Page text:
PREVIOUSLY, from 1.3 Hallway of Nine Doors:
Eryx locked the door of his bedroom and tucked the key chain away.
Instantly, tension crawled up his spine, and a sensation of being watched settled between his hunched shoulder blades. His gaze darted to the left and right, taking in details rapidly.
No one was there but him.
Nothing to explain the sensation of being watched. He was alone.
Except he hadn’t checked behind himself.
With a deep breath, Eryx turned around.
And was no longer alone.
His back bumped against the door, hand latching onto the handle.
Then he loosed it as he realized, no, no, that wasn’t a person. No, no one was here in this hall but him and—his gaze darted left, right, then quickly back forward—and this . . . this human-shaped stain on the wallpaper.
How did I miss it when I stepped out? Lights and doors, nothing worrying.
Nothing like this lurking black stain.
This faceless thing. A silhouette. Of a woman with short hair tangled about her uncovered head. Dressed in a floor-length skirt, ragged about the hem and the bulging, leg-of-mutton sleeves fat high up and body-tight down the arms. Her hands ended in long, long fingers, with long, long nails, which were held flat out before her, as if she were pressing against a tall window, straining against the glass, breath fogging it if it were so.
This I had missed? Dismissed?
Or maybe like the scratches felt in the dark, it wasn’t there before.
He could almost swear there had been a door there, to make an even ten. Right?
He couldn’t remember.
Though he knew he would have remembered—should have remembered—unless something was wrong with him, some ongoing damage that killed new memories as well as the old. He touched his forehead—which didn’t hurt. Just because he had no physical pain, that didn’t mean there was nothing wrong with his head. There was something obviously wrong with his head.
You need a doctor.
You need to get the hell out of this place more. Find your answers—out of this . . . whatever this building is.
No, I need to stop jumping at my own shadow. Fear is playing with my mind. I’m making stupid mistakes.
And he might be making another one, but at least it was a brave one. He approached the stain.
The lamp shook in Eryx’s left hand shook as he eased up to it, as he reached out to it, as he touched it, just barely, with his fingertips.
Dry. Not fresh.
But the paper was contrary, sticking to his fingers as he retreated, and there were five paler spots to mark his actions, and his skin was stained. He rubbed thumb and middle finger together, spreading the darkness. Ink? He sniffed them. Ink. Just ink.
But why? He looked up at . . . the wall art.
Well, why write whatever that is in your room?
Eryx glanced left and right.
And why have only four doors—rooms—not five, on this side of the hall?
As if the stain had replaced one.
Stain? No, it’s art. He glanced back at it. Then down at his blemished skin. Not my undertaking, at least, not unless I wore gloves while making it. So that means there is an artist—and a creepy model—silhouettes usually have models, after all—and maybe they live on this floor, and maybe those folk can solve all your mysteries for you.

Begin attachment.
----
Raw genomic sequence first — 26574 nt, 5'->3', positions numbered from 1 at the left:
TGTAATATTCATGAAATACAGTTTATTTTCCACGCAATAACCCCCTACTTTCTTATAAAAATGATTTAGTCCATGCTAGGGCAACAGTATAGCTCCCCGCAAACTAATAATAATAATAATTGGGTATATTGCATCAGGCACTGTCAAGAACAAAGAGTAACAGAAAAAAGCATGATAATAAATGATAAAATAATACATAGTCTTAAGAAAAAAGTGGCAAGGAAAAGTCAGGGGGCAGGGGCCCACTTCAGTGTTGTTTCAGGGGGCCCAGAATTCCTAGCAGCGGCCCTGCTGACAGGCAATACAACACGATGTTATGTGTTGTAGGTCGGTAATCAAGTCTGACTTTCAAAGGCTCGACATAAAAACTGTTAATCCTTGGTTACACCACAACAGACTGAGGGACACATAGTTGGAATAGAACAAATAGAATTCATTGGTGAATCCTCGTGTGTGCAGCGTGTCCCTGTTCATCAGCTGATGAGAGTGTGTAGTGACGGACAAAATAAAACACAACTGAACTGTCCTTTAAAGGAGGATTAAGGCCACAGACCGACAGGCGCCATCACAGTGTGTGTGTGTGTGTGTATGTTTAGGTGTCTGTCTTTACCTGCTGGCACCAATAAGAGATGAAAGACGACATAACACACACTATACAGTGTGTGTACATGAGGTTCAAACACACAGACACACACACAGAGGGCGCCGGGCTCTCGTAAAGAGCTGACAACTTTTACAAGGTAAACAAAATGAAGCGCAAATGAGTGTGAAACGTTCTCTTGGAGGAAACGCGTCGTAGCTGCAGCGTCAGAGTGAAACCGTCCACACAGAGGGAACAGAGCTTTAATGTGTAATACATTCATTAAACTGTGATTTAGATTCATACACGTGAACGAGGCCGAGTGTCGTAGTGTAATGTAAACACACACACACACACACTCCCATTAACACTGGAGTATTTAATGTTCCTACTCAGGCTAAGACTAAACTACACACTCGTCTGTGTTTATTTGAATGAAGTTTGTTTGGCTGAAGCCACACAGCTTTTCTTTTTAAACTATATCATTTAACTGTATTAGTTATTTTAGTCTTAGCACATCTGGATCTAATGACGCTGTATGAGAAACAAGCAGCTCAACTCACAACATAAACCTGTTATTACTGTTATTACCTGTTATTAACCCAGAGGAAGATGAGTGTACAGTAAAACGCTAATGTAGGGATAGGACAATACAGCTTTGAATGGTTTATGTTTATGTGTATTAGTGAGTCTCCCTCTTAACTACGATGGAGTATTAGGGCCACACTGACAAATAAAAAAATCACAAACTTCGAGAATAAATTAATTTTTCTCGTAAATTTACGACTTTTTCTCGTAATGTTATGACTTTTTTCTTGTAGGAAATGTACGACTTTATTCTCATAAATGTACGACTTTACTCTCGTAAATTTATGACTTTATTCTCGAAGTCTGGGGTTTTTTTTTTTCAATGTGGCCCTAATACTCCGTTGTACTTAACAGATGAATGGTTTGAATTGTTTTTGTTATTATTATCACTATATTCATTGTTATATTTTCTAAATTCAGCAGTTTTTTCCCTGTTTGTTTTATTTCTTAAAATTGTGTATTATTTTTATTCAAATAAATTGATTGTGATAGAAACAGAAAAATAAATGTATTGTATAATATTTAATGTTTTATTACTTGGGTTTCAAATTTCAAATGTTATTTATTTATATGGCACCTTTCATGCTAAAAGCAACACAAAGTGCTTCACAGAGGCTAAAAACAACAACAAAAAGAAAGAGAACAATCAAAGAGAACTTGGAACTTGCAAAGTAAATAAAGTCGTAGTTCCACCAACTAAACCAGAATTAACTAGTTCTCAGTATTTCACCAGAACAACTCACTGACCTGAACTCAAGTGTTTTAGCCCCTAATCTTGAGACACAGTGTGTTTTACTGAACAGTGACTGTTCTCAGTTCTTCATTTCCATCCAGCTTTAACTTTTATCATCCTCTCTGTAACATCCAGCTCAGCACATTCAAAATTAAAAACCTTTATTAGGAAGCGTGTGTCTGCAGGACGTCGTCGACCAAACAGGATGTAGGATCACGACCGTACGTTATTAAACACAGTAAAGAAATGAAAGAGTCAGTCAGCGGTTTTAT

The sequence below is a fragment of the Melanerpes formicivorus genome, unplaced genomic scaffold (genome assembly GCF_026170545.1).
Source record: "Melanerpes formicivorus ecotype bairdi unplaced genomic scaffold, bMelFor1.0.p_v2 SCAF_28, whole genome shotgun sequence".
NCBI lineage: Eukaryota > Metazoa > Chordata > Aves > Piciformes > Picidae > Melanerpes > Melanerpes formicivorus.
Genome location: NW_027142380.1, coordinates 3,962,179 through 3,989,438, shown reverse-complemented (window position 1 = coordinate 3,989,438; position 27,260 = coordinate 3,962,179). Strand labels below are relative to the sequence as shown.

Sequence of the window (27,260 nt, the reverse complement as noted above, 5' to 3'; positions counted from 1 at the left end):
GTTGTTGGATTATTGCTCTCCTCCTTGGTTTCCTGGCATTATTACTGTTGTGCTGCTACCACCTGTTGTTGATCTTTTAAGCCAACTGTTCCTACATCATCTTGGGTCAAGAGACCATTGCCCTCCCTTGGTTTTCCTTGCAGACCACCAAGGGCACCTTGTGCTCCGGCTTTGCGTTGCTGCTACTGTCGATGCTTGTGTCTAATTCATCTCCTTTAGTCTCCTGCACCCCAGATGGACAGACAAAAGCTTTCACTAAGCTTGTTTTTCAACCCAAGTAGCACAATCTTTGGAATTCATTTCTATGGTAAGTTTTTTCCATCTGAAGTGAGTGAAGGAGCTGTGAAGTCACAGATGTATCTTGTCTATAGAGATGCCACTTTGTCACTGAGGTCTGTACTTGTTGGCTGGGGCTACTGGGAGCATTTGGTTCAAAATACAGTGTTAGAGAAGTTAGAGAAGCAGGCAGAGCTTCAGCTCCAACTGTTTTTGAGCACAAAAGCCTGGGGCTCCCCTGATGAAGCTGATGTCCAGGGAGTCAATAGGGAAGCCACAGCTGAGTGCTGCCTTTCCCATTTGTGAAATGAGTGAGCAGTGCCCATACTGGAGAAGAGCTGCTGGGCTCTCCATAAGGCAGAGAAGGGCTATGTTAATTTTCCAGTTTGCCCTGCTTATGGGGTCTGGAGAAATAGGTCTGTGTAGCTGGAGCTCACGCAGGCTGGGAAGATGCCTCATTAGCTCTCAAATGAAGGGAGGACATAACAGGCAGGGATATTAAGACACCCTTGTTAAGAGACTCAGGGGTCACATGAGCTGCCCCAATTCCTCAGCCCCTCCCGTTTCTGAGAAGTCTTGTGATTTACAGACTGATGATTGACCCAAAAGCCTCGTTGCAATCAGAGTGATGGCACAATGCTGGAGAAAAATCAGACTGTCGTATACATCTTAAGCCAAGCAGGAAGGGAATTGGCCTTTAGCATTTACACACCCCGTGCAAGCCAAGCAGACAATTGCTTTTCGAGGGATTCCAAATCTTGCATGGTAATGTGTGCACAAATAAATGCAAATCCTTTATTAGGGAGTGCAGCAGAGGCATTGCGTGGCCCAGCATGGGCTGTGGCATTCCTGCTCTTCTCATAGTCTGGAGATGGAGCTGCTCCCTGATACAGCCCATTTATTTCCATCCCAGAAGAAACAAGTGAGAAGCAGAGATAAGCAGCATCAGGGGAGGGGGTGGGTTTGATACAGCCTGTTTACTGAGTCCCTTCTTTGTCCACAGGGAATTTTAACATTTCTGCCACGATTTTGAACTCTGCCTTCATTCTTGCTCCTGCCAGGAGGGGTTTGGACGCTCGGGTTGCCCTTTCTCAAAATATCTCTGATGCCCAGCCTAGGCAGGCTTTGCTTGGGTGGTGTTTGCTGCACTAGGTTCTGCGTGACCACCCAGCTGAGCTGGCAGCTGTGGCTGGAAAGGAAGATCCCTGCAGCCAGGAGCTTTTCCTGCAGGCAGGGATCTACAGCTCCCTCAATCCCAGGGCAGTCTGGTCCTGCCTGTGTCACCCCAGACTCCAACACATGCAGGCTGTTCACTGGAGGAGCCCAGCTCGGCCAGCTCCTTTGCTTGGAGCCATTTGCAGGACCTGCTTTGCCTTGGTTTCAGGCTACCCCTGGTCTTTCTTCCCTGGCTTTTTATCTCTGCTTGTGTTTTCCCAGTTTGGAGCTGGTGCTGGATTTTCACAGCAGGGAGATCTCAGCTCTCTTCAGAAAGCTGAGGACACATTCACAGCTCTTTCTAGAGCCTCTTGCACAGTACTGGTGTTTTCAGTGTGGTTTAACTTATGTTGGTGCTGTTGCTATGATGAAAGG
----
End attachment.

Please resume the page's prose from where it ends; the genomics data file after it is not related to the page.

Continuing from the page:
Including your name.
And why your memory has seen better days.
Yes, a good plan. Eryx immediately approached the nearest door to the left of the stain, gaze dropping to the bottom of the door, searching for telltale signs of habitation, such as light seeping out or shadows moving through it.
Claw marks spoiled the bottom of the door.
And only that door.
On either side of the hallway.
Eryx glanced back at the Long-Fingered, Long-Nailed Silhouette—then to the dark corner—then to the bright one—then back to her.
The Silhouette’s nails, when he focused on them, came across a little ragged, torn, not unlike her dress . . .
Either that was a very detailed representation of the model or . . .
He glanced at the Silhouette.
Then swiftly away to the door on its left.
Then to the rest of them.
He lingered on his own in the end.
To be honest, he didn’t see any obvious signs of inhabitation. They all looked dark. No sounds poured out from any. He felt . . . alone.
He also felt a coward. So with a grit of his teeth, he went to them, one by one, and knocked and called out a weak “Hello” that did not improve with throat clearing or repetition.
But he had his answer.
Nothing but him and a Silhouette occupied this hall.
Maybe they were all away somewhere. The rooms themselves would tell him more.
So he went back and tried the doorknobs.
Locked to a one.
He retreated to his door, resting his right hand against it.
Which left him with two choices, really, to go from here. As much as he wanted it, his room was not an option.
So, will it be light? He looked to the bend on his left.
Or dark? He looked to the one on his right.
Dark or light?
Light or dark?
Was he—was Eryx—bright, safe, and craven? Or was he dark and brave and curious?
He had no idea.
None at all.
But this he did know: he didn’t want to spend his whole life afraid of dark things. Besides, Eryx thought as he looked down at his left hand, I have light to bring with me. Taking a deep breath, he made a decision and turned toward the corner of inky darkness.
No, not inky, he corrected, as he fought the desire to look back at the Silhouette, to see if it had moved—changed—disappeared—become a door—followed. N-not inky. J-just dark.
Eryx turned the bend.
He stopped before the stairway. Make that utterly dark. His light touched so little of it. Impossibly little of it.
But this Eryx is brave and curious, remember?
And so, with another deep breath, he reached out to the shape before him. A smooth banister. Which meant stairs, not another hallway. Then undaunted, he started downstairs with little light and a lot of dark.
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Jodi Ralston, All Rights Reserved. 2016, 2017.